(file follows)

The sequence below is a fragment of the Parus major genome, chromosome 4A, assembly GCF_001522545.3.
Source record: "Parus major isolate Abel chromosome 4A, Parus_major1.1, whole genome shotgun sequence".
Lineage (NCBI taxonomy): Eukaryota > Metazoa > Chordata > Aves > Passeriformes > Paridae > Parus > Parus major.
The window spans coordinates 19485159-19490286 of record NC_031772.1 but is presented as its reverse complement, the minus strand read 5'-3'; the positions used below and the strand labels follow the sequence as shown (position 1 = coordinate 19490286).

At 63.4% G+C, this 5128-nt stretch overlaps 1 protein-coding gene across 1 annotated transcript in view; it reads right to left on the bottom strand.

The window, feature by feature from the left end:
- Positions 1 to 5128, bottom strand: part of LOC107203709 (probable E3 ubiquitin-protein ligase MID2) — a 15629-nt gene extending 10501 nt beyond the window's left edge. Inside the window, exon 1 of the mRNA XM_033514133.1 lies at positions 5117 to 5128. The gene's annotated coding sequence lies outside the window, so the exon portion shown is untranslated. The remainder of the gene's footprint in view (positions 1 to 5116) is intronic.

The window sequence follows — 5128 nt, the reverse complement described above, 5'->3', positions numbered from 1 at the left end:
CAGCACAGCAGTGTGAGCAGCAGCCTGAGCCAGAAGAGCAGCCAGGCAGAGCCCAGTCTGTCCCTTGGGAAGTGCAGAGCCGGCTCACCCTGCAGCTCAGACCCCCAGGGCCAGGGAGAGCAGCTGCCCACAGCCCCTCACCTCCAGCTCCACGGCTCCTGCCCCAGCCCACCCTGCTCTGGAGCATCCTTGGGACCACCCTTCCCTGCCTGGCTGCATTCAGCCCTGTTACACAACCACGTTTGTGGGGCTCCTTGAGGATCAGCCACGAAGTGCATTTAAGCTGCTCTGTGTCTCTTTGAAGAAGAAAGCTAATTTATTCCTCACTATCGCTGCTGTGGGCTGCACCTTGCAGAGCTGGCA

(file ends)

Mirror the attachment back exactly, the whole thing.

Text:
The sequence below is a fragment of the Parus major genome, chromosome 4A, assembly GCF_001522545.3.
Source record: "Parus major isolate Abel chromosome 4A, Parus_major1.1, whole genome shotgun sequence".
Lineage (NCBI taxonomy): Eukaryota > Metazoa > Chordata > Aves > Passeriformes > Paridae > Parus > Parus major.
The window spans coordinates 19485159-19490286 of record NC_031772.1 but is presented as its reverse complement, the minus strand read 5'-3'; the positions used below and the strand labels follow the sequence as shown (position 1 = coordinate 19490286).

At 63.4% G+C, this 5128-nt stretch overlaps 1 protein-coding gene across 1 annotated transcript in view; it reads right to left on the bottom strand.

The window, feature by feature from the left end:
- Positions 1 to 5128, bottom strand: part of LOC107203709 (probable E3 ubiquitin-protein ligase MID2) — a 15629-nt gene extending 10501 nt beyond the window's left edge. Inside the window, exon 1 of the mRNA XM_033514133.1 lies at positions 5117 to 5128. The gene's annotated coding sequence lies outside the window, so the exon portion shown is untranslated. The remainder of the gene's footprint in view (positions 1 to 5116) is intronic.

The window sequence follows — 5128 nt, the reverse complement described above, 5'->3', positions numbered from 1 at the left end:
CAGCACAGCAGTGTGAGCAGCAGCCTGAGCCAGAAGAGCAGCCAGGCAGAGCCCAGTCTGTCCCTTGGGAAGTGCAGAGCCGGCTCACCCTGCAGCTCAGACCCCCAGGGCCAGGGAGAGCAGCTGCCCACAGCCCCTCACCTCCAGCTCCACGGCTCCTGCCCCAGCCCACCCTGCTCTGGAGCATCCTTGGGACCACCCTTCCCTGCCTGGCTGCATTCAGCCCTGTTACACAACCACGTTTGTGGGGCTCCTTGAGGATCAGCCACGAAGTGCATTTAAGCTGCTCTGTGTCTCTTTGAAGAAGAAAGCTAATTTATTCCTCACTATCGCTGCTGTGGGCTGCACCTTGCAGAGCTGGCA